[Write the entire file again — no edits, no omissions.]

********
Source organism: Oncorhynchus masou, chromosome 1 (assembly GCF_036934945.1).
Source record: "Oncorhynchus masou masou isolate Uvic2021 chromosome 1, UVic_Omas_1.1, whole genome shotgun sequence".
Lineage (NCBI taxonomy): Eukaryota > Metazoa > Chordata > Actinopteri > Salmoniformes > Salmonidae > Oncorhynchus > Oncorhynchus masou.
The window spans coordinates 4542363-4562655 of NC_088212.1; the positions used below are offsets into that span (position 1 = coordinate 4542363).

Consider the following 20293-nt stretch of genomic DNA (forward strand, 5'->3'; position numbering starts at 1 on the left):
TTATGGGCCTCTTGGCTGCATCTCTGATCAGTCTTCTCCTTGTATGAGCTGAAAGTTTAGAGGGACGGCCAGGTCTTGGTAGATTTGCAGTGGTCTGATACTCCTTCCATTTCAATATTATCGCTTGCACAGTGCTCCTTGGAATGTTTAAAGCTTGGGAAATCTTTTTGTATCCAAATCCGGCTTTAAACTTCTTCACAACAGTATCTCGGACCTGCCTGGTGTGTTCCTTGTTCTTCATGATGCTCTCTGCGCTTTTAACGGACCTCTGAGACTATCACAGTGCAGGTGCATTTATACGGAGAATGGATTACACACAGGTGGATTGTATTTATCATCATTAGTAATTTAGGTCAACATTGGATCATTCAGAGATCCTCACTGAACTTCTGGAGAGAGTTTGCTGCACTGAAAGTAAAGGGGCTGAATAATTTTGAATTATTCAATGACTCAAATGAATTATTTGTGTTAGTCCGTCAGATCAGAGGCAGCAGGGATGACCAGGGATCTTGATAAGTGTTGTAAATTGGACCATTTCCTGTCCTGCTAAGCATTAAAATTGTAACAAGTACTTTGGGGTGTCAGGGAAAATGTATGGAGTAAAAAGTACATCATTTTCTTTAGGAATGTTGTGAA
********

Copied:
Source organism: Oncorhynchus masou, chromosome 1 (assembly GCF_036934945.1).
Source record: "Oncorhynchus masou masou isolate Uvic2021 chromosome 1, UVic_Omas_1.1, whole genome shotgun sequence".
Lineage (NCBI taxonomy): Eukaryota > Metazoa > Chordata > Actinopteri > Salmoniformes > Salmonidae > Oncorhynchus > Oncorhynchus masou.
The window spans coordinates 4542363-4562655 of NC_088212.1; the positions used below are offsets into that span (position 1 = coordinate 4542363).

Consider the following 20293-nt stretch of genomic DNA (forward strand, 5'->3'; position numbering starts at 1 on the left):
TTATGGGCCTCTTGGCTGCATCTCTGATCAGTCTTCTCCTTGTATGAGCTGAAAGTTTAGAGGGACGGCCAGGTCTTGGTAGATTTGCAGTGGTCTGATACTCCTTCCATTTCAATATTATCGCTTGCACAGTGCTCCTTGGAATGTTTAAAGCTTGGGAAATCTTTTTGTATCCAAATCCGGCTTTAAACTTCTTCACAACAGTATCTCGGACCTGCCTGGTGTGTTCCTTGTTCTTCATGATGCTCTCTGCGCTTTTAACGGACCTCTGAGACTATCACAGTGCAGGTGCATTTATACGGAGAATGGATTACACACAGGTGGATTGTATTTATCATCATTAGTAATTTAGGTCAACATTGGATCATTCAGAGATCCTCACTGAACTTCTGGAGAGAGTTTGCTGCACTGAAAGTAAAGGGGCTGAATAATTTTGAATTATTCAATGACTCAAATGAATTATTTGTGTTAGTCCGTCAGATCAGAGGCAGCAGGGATGACCAGGGATCTTGATAAGTGTTGTAAATTGGACCATTTCCTGTCCTGCTAAGCATTAAAATTGTAACAAGTACTTTGGGGTGTCAGGGAAAATGTATGGAGTAAAAAGTACATCATTTTCTTTAGGAATGTTGTGAA